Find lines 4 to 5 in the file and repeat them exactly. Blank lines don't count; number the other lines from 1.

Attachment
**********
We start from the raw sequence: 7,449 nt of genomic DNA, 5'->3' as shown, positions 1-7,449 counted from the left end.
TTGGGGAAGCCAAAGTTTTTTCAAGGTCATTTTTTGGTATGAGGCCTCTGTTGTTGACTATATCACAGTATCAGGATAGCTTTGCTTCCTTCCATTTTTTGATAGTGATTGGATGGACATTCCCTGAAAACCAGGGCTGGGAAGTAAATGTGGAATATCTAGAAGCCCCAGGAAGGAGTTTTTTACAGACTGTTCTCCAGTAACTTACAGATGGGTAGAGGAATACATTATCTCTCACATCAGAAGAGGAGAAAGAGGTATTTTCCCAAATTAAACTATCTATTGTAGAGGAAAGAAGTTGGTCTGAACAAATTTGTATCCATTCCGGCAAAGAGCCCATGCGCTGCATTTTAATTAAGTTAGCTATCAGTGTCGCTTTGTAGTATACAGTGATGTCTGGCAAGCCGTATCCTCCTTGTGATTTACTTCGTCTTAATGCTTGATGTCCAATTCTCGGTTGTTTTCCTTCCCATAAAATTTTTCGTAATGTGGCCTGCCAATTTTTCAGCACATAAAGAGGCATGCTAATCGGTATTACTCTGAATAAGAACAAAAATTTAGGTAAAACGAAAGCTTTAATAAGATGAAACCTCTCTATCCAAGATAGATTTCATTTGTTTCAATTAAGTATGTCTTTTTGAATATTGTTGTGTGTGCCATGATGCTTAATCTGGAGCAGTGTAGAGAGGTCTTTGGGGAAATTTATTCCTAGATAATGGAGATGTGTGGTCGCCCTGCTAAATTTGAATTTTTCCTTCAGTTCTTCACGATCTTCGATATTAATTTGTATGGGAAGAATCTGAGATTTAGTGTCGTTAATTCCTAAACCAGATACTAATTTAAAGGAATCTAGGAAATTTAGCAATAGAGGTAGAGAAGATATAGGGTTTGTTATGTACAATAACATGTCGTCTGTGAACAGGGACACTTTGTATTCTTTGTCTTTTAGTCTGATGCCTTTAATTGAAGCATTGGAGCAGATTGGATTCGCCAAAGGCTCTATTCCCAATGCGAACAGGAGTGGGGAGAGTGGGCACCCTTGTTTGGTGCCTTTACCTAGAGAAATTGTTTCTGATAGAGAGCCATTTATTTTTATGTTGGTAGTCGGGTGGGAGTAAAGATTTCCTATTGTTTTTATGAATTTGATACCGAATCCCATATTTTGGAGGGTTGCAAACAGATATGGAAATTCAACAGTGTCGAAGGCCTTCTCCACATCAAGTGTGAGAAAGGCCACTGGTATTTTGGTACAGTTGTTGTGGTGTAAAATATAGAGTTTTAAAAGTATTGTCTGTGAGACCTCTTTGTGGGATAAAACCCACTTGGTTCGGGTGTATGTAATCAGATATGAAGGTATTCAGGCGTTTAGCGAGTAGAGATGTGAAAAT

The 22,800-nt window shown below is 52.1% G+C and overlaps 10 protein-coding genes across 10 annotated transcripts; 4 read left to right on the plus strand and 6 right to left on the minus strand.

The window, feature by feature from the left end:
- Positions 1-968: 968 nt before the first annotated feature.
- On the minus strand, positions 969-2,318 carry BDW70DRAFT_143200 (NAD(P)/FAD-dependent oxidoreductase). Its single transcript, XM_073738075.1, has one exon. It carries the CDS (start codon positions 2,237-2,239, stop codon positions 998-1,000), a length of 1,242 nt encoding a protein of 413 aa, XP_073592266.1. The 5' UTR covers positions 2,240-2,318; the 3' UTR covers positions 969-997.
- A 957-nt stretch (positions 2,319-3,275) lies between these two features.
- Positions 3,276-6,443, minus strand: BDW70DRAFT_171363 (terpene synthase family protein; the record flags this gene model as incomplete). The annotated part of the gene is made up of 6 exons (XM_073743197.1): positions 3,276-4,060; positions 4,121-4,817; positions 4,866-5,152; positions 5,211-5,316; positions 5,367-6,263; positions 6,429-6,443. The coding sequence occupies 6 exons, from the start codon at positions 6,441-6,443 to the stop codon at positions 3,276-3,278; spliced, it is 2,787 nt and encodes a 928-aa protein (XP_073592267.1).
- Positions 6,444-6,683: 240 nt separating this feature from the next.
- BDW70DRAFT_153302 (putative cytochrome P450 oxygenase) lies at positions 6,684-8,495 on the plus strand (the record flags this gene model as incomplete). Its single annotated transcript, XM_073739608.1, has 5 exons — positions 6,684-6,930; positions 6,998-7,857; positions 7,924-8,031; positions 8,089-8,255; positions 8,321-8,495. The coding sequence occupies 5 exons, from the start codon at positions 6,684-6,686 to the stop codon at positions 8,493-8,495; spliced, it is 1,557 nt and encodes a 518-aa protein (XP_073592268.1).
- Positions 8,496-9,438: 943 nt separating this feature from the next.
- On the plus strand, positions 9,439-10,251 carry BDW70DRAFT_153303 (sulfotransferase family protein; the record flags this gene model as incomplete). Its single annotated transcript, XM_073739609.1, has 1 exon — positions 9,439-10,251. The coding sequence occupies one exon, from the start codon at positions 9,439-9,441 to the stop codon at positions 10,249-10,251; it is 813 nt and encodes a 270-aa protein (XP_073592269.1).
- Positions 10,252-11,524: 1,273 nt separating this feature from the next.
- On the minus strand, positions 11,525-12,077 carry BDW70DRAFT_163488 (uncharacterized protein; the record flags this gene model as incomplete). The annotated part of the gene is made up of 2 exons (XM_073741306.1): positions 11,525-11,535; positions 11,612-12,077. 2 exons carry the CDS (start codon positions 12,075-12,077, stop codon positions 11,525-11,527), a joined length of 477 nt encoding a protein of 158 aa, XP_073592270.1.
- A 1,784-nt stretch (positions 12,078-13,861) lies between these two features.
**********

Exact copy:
The window, feature by feature from the left end:
- Positions 1-968: 968 nt before the first annotated feature.